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Controlling Washington Spending

The SPEAKER pro tempore. The Chair recognizes the gentleman from
Indiana (Mr. Bucshon) for 5 minutes.

  Mr. BUCSHON. Mr. Speaker, I rise today to remind the American people
why we're here. We're here today because of the failure of the 111th
Congress to pass a budget for the first time in decades. You might
think that for one party that controlled the White House and both
Chambers of Congress, this would be a relatively easy thing to do, but
you have to try. In an effort to protect a few powerful committee
chairmen and other incumbents in their own party, they made a political
decision not to pass a budget because it had a $1.5 trillion deficit
attached to it. You can't run and you can't hide from the American

  Now, even after the people have spoken in November, they are
continuing to protect the status quo, protecting out-of-control
Washington spending, and offering no solutions of their own other than
raising everyone's taxes and demagoging anyone who puts forward a plan.
Again, I would like to see their plan.

  I began running to represent Indiana's Eighth Congressional District
in October of 2009, an endeavor I had never undertaken before. I was a
practicing physician, cardiothoracic surgeon. I decided to seek public
office because of our government's inability to control spending. Let's
remind everyone where the status quo has led us. It has led us to
historic unemployment and a mounting debt that is mortgaging the future
of our children and grandchildren.

  But yesterday, our counterparts in the Senate and the White House
showed different intentions. I can't stand before you today in good
conscience not advocating for the men and women who have volunteered to
wear the uniform of our great Nation. A notion that a bill to fund the
troops for the remainder of the fiscal year is being threatened by a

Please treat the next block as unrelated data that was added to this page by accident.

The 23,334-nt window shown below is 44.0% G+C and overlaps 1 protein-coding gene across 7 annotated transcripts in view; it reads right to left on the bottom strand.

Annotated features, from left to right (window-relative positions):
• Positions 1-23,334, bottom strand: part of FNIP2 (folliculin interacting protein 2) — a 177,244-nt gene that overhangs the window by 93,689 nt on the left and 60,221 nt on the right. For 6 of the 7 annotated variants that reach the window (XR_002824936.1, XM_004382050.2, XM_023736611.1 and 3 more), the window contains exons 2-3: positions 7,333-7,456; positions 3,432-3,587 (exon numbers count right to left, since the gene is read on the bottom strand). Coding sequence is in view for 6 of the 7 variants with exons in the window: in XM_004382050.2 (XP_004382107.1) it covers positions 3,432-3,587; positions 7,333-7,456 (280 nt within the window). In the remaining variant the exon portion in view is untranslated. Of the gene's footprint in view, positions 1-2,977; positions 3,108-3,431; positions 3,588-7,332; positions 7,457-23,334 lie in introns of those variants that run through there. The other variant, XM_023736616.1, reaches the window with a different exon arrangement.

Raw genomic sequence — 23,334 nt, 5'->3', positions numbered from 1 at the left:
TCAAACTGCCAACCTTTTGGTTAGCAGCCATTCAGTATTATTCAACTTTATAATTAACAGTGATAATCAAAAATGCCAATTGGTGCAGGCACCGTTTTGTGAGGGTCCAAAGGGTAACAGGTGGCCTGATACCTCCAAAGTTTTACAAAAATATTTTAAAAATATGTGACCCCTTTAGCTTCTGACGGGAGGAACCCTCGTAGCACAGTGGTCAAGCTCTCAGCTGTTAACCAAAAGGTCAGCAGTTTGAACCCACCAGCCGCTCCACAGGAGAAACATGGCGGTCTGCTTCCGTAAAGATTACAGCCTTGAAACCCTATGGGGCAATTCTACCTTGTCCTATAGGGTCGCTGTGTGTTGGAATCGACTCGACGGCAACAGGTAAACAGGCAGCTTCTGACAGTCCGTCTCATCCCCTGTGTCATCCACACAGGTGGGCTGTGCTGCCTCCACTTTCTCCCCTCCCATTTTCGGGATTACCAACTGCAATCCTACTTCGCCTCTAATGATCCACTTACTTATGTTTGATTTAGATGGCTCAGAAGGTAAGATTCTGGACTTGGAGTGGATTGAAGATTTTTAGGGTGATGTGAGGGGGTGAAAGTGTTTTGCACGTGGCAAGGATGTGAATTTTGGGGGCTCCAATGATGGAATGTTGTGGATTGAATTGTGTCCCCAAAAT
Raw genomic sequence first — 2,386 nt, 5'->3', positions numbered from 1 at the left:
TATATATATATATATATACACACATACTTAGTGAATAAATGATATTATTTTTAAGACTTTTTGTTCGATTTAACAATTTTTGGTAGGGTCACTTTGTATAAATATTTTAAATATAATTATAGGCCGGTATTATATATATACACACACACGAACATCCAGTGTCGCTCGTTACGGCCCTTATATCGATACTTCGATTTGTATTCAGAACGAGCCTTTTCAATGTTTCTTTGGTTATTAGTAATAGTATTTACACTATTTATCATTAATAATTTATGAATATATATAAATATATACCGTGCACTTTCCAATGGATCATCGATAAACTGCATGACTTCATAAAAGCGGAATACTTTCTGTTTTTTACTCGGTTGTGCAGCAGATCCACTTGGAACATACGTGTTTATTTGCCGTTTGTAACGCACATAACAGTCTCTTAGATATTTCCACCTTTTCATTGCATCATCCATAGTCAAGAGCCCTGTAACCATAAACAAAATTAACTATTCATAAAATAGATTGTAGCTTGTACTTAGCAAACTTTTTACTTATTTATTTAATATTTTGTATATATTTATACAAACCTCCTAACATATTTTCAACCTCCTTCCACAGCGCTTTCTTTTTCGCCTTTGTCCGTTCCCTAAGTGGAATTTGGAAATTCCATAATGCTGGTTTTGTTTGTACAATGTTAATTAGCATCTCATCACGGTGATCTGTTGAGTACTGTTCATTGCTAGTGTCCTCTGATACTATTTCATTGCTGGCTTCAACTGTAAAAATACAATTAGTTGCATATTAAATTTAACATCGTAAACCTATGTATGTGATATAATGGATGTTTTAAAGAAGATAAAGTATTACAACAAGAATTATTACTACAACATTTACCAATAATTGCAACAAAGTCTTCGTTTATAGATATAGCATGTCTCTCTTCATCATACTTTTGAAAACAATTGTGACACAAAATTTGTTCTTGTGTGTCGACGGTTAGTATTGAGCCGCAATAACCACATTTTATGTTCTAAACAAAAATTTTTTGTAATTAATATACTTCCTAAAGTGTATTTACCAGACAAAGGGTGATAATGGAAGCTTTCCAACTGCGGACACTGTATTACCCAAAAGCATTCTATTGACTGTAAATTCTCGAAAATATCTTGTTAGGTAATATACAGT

veto is preposterous.

  This challenge to fix our government's spending habits is above
politics and talking points. While I stand here today in the people's
House, individuals are playing petty politics while we offered a
solution yesterday that pays our troops and avoids a government

  We passed H.R. 1 with a modest $61 billion down payment on
controlling Washington spending, and we have been criticized in the
face of a $1.5 trillion deficit. I implore the Senate and the White
House to join with us here in the House and act to significantly reduce
spending and avoid a government shutdown.

  And I offer one last observation since I am new to Congress, a
continuing frustration that I am finding here in Washington, D.C., and
that is I am amazed by the resistance of some in Congress to tackling
this problem, especially the fact that some continue to find excuses
why we can't even consolidate programs and downsize government and make
things more efficient here in Washington, D.C. at the very least. But I
found this at a committee hearing the other day when the Democrats
continued to make excuses after a Government Accountability Office
report showed the excesses that we have here in Washington, D.C.

  This is a serious issue we face together as a Nation. I began this
conversation when I began running for Congress almost 2 years ago, and
it's a conversation I continue to have with my constituents. This is an
adult conversation about facts and our future.

  Until we come to a solution that will put hardworking Americans and
Hoosiers back to work and our government begins to act in a responsible
manner when it comes to our Nation's fiscal issues, I will continue to
have this conversation with my constituents and with the American